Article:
Mcgraw, D.O.B. 16/06/70 of 56 Rochester Road, Longton, Stoke on Trent attended court today after having his application for legal aid rejected a week ago.
The court heard that on Friday 7th September 2007 at 4.40 am Mcgraw was arrested for fishing the Derbyshire Wye without permit or permission. He was in possession of dead fish and a fishing rod and was seen laying down on the river side.
Under interview at Bakewell Police Station later that morning after having his car impounded and spending time in custody at Buxton, Warren Slaney the River Keeper for Haddon Estate who own the fishing rights, asked if he had killed any more fish. Mcgraw said no. However a later search of his car revealed 6 more fish. During the interview Mr Slaney produced his current Environment Agency Rod Licence and asked if Mcgraw had a licence to use a rod. He said he had but further investigation revealed that he did not.
Mcgraw paid £105 to get his car released from impoundment. He was ordered to pay £105 compensation for the fish killed, £150 costs and £75 in fines.
Mr Slaney from Haddon Estate said “This is a very good day for wild trout and a very bad day for one particular poacher from Stoke on Trent”.

Wednesday, April 23, 2008

Bridge Fish protection

To protect your Bridge Fish you will need:

Re-bar, wire, hammer, willow branch, willow whips.

Lay the willow branch across the main flow under the bridge. Bang 3, 6 feet lengths of 16mm re-bar into the river bed and wire the bars to the branch. Take a number of live willow whips and train them over the river margin.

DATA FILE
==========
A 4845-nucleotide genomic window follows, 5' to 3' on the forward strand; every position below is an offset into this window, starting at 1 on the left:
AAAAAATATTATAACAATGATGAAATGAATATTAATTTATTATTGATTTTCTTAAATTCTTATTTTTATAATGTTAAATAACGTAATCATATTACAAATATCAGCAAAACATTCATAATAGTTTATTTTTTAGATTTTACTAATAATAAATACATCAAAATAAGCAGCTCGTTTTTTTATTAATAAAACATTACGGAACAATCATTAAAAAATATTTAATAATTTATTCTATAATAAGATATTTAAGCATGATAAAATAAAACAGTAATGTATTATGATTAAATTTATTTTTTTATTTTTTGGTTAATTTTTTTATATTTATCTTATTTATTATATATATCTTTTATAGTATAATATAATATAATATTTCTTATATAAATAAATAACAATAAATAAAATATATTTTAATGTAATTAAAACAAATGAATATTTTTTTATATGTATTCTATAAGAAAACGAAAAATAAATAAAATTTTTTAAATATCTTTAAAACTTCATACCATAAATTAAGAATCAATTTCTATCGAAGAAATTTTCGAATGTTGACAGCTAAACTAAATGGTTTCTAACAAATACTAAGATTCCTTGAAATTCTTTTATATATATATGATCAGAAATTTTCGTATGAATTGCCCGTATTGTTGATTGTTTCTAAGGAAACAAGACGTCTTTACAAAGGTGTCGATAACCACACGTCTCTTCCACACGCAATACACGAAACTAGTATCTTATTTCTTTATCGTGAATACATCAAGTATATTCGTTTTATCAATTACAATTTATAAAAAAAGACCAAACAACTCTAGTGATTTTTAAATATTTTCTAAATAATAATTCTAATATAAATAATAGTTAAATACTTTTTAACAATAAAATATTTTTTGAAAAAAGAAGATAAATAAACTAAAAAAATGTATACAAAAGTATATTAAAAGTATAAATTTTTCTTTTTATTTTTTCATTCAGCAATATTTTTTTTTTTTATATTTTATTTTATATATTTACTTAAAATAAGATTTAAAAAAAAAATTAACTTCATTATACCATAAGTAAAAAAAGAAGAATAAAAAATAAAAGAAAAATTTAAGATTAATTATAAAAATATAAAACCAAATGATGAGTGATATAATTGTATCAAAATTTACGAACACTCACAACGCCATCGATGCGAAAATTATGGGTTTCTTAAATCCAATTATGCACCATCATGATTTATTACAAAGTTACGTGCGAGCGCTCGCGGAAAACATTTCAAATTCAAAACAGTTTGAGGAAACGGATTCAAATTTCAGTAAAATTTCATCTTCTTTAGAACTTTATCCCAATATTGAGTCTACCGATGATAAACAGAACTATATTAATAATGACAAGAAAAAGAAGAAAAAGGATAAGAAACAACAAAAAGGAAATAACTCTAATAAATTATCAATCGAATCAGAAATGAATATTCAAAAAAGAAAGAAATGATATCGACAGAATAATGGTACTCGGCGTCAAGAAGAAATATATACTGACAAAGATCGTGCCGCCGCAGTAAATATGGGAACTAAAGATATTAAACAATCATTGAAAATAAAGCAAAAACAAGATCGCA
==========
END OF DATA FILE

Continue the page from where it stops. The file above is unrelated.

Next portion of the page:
The result might not guarantee the saftey of those wild trout from the morons who want to haul them out on a hand line from above but it will make it very difficult for them. The trout can be fly fished from below.

St George's Day

Rain for the next few days; perfect growing weather for the newly turfed new river banks and my veg plot. We are fencing out cattle from some previous hard work and bank reclaimation. Ironically the farmer has new status and grant aid but the rivers are much worse off.

There should be plenty of water about for our Mayfly fishermen.

Tuesday, April 22, 2008

Confident feeding; your call

Referring to an earlier post we know that wild trout may still rise when they suspect they are being watched or even fished for. But, they are very much harder to catch. On busy rivers or at busy times those trout living in pools close to fishermens carparks will be watched and fished for more than others. These fish may have anglers fishing for them for a good part of the day or at least the full extent of the hatch or fall. They are able to avoid the sharp piece of steel and the stressful event that is capture by rod and line if they scrutinise the floating insect following the flow towards them or by eating tiny black smuts, impossible for the angler to imitate. A fish rising confidently is an entirely different matter and is likely to take fluff from the furthest corner of your trouser pocket, dubbed quickly onto the hook.

How do you know if he has seen you? If you stand off the pool or glide and watch the fish rising, count the rises he makes per minute. If when you slip into position he rises less; he suspects. If he stops; he knows! Be careful to index his station against some bankside vegatation. After a few minutes on your hands and knees you will have lost him entirely.

Monday, April 21, 2008

Next project: Ogden Island

So called because the completion date is Ogden Day (June 5th ).

The project will open up 160 metres of double bank Derbyshire Wye to fly fishing after a break of approximately 100 years. The island has been created by a side channel and is very overgrown. With a aid of bridges, some careful clearing and bank repair it is planned that anglers will have some very interesting fishing. Particular emphasis will be placed upon creating holding water for adult trout from the brash and cord freed up whilst clearing a path through.